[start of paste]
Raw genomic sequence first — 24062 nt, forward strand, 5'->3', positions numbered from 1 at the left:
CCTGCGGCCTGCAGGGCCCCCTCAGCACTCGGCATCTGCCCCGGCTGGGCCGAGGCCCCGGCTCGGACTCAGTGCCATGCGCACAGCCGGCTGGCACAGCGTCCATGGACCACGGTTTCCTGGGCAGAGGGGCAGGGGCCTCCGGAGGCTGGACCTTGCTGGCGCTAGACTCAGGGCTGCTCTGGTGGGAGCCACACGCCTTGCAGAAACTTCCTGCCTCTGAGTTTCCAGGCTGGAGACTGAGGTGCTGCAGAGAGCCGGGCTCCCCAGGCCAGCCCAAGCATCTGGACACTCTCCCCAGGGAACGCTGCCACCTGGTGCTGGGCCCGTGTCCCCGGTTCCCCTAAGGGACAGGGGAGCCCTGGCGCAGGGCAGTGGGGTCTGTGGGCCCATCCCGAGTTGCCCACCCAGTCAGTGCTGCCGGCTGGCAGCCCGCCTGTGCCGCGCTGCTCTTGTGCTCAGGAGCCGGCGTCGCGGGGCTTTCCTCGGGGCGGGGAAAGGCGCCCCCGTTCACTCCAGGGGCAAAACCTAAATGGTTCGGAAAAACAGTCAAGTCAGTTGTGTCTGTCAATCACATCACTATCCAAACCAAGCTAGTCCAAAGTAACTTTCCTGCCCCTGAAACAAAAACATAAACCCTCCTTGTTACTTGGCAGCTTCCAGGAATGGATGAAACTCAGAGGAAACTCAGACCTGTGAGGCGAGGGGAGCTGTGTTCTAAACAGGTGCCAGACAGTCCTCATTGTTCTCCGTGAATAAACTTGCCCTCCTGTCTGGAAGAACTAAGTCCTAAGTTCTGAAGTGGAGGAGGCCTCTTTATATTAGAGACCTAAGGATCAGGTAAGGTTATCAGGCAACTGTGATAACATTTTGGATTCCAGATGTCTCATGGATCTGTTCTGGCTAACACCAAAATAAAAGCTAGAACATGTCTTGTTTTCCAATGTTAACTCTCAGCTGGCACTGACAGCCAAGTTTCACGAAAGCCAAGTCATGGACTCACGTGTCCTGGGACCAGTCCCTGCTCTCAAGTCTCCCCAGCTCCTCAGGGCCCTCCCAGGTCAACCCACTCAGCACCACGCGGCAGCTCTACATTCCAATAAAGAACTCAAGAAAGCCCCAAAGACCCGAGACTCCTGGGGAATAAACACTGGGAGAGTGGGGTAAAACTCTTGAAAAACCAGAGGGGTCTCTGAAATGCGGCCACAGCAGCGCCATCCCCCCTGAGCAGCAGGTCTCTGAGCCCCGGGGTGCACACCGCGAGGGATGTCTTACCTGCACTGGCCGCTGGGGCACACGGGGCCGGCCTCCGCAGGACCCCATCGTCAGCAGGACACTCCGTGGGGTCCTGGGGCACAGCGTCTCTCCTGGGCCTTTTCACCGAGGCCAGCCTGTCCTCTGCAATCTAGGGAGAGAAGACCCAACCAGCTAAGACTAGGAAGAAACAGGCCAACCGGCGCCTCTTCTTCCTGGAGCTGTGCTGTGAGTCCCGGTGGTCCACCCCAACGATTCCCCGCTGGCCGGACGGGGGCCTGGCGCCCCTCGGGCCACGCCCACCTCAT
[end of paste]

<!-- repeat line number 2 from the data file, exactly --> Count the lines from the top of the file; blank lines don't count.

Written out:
CCTGCGGCCTGCAGGGCCCCCTCAGCACTCGGCATCTGCCCCGGCTGGGCCGAGGCCCCGGCTCGGACTCAGTGCCATGCGCACAGCCGGCTGGCACAGCGTCCATGGACCACGGTTTCCTGGGCAGAGGGGCAGGGGCCTCCGGAGGCTGGACCTTGCTGGCGCTAGACTCAGGGCTGCTCTGGTGGGAGCCACACGCCTTGCAGAAACTTCCTGCCTCTGAGTTTCCAGGCTGGAGACTGAGGTGCTGCAGAGAGCCGGGCTCCCCAGGCCAGCCCAAGCATCTGGACACTCTCCCCAGGGAACGCTGCCACCTGGTGCTGGGCCCGTGTCCCCGGTTCCCCTAAGGGACAGGGGAGCCCTGGCGCAGGGCAGTGGGGTCTGTGGGCCCATCCCGAGTTGCCCACCCAGTCAGTGCTGCCGGCTGGCAGCCCGCCTGTGCCGCGCTGCTCTTGTGCTCAGGAGCCGGCGTCGCGGGGCTTTCCTCGGGGCGGGGAAAGGCGCCCCCGTTCACTCCAGGGGCAAAACCTAAATGGTTCGGAAAAACAGTCAAGTCAGTTGTGTCTGTCAATCACATCACTATCCAAACCAAGCTAGTCCAAAGTAACTTTCCTGCCCCTGAAACAAAAACATAAACCCTCCTTGTTACTTGGCAGCTTCCAGGAATGGATGAAACTCAGAGGAAACTCAGACCTGTGAGGCGAGGGGAGCTGTGTTCTAAACAGGTGCCAGACAGTCCTCATTGTTCTCCGTGAATAAACTTGCCCTCCTGTCTGGAAGAACTAAGTCCTAAGTTCTGAAGTGGAGGAGGCCTCTTTATATTAGAGACCTAAGGATCAGGTAAGGTTATCAGGCAACTGTGATAACATTTTGGATTCCAGATGTCTCATGGATCTGTTCTGGCTAACACCAAAATAAAAGCTAGAACATGTCTTGTTTTCCAATGTTAACTCTCAGCTGGCACTGACAGCCAAGTTTCACGAAAGCCAAGTCATGGACTCACGTGTCCTGGGACCAGTCCCTGCTCTCAAGTCTCCCCAGCTCCTCAGGGCCCTCCCAGGTCAACCCACTCAGCACCACGCGGCAGCTCTACATTCCAATAAAGAACTCAAGAAAGCCCCAAAGACCCGAGACTCCTGGGGAATAAACACTGGGAGAGTGGGGTAAAACTCTTGAAAAACCAGAGGGGTCTCTGAAATGCGGCCACAGCAGCGCCATCCCCCCTGAGCAGCAGGTCTCTGAGCCCCGGGGTGCACACCGCGAGGGATGTCTTACCTGCACTGGCCGCTGGGGCACACGGGGCCGGCCTCCGCAGGACCCCATCGTCAGCAGGACACTCCGTGGGGTCCTGGGGCACAGCGTCTCTCCTGGGCCTTTTCACCGAGGCCAGCCTGTCCTCTGCAATCTAGGGAGAGAAGACCCAACCAGCTAAGACTAGGAAGAAACAGGCCAACCGGCGCCTCTTCTTCCTGGAGCTGTGCTGTGAGTCCCGGTGGTCCACCCCAACGATTCCCCGCTGGCCGGACGGGGGCCTGGCGCCCCTCGGGCCACGCCCACCTCAT